Alternatives to Telegraf logo

Alternatives to Telegraf

StatsD, collectd, Zabbix, Prometheus, and Sensu are the most popular alternatives and competitors to Telegraf.
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What is Telegraf and what are its top alternatives?

It is an agent for collecting, processing, aggregating, and writing metrics. Design goals are to have a minimal memory footprint with a plugin system so that developers in the community can easily add support for collecting metrics.
Telegraf is a tool in the Monitoring Tools category of a tech stack.
Telegraf is an open source tool with 11.7K GitHub stars and 4.9K GitHub forks. Here’s a link to Telegraf's open source repository on GitHub

Top Alternatives to Telegraf

  • StatsD
    StatsD

    It is a network daemon that runs on the Node.js platform and listens for statistics, like counters and timers, sent over UDP or TCP and sends aggregates to one or more pluggable backend services (e.g., Graphite). ...

  • collectd
    collectd

    collectd gathers statistics about the system it is running on and stores this information. Those statistics can then be used to find current performance bottlenecks (i.e. performance analysis) and predict future system load (i.e. capacity planning). Or if you just want pretty graphs of your private server and are fed up with some homegrown solution you're at the right place, too. ...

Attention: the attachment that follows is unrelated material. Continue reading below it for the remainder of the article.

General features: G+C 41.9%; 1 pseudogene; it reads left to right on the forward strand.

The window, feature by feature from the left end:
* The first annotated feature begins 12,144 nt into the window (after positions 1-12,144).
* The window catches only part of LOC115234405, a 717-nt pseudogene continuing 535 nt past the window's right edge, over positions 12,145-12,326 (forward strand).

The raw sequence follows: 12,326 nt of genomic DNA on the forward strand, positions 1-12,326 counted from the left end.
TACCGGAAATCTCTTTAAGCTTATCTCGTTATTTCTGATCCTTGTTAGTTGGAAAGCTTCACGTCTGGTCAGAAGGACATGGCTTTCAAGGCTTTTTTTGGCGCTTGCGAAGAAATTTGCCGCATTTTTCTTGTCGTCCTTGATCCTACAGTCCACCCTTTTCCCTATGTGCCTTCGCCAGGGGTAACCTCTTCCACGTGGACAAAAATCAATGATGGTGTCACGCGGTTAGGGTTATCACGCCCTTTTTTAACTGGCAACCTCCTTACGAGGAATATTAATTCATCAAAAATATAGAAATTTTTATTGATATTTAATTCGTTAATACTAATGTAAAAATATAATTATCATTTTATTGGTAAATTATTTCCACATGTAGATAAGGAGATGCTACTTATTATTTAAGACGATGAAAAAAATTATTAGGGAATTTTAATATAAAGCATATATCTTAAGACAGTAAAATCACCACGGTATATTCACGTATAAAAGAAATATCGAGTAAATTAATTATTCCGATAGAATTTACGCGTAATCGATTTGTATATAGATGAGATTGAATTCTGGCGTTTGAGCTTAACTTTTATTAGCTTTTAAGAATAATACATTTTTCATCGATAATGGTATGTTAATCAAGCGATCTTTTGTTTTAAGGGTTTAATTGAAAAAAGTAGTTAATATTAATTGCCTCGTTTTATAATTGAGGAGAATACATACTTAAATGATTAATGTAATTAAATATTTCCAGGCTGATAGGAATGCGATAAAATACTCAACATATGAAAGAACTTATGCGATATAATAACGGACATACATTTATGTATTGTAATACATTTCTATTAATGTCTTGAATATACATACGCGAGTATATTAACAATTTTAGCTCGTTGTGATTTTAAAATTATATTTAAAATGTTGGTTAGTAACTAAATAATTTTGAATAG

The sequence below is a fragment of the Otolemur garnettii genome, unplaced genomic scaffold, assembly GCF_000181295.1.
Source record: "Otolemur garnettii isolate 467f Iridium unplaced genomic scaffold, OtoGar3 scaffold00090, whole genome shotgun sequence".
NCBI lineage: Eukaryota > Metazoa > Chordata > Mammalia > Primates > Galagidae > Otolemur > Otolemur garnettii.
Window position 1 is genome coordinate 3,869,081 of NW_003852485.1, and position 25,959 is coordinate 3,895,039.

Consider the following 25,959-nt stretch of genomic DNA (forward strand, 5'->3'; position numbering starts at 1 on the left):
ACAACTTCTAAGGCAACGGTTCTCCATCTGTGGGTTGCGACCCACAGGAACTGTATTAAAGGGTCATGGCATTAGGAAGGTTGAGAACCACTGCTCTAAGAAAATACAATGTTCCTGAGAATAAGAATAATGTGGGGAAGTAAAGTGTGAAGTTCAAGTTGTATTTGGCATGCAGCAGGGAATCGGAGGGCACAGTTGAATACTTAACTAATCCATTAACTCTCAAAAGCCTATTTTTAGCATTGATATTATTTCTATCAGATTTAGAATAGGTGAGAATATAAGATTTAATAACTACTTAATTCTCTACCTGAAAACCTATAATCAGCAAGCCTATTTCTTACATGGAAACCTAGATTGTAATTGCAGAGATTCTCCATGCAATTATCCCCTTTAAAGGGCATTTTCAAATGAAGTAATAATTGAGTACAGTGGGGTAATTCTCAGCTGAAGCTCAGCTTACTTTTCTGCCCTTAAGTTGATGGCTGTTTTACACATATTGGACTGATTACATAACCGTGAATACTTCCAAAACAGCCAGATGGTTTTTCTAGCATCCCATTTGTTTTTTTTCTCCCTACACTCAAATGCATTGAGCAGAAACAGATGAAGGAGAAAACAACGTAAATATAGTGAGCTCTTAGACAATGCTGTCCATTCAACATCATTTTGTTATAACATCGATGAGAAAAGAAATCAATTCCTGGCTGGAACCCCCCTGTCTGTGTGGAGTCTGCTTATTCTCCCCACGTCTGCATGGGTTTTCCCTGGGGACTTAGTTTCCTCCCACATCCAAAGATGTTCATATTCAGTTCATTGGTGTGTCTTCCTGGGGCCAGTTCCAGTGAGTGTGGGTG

• Zabbix
    Zabbix

    Zabbix is a mature and effortless enterprise-class open source monitoring solution for network monitoring and application monitoring of millions of metrics. ...

  • Prometheus
    Prometheus

    Prometheus is a systems and service monitoring system. It collects metrics from configured targets at given intervals, evaluates rule expressions, displays the results, and can trigger alerts if some condition is observed to be true. ...

  • Sensu
    Sensu

    Sensu is the future-proof solution for multi-cloud monitoring at scale. The Sensu monitoring event pipeline empowers businesses to automate their monitoring workflows and gain deep visibility into their multi-cloud environments. ...

  • Ganglia
    Ganglia

    It is a scalable distributed monitoring system for high-performance computing systems such as clusters and Grids. It is based on a hierarchical design targeted at federations of clusters. ...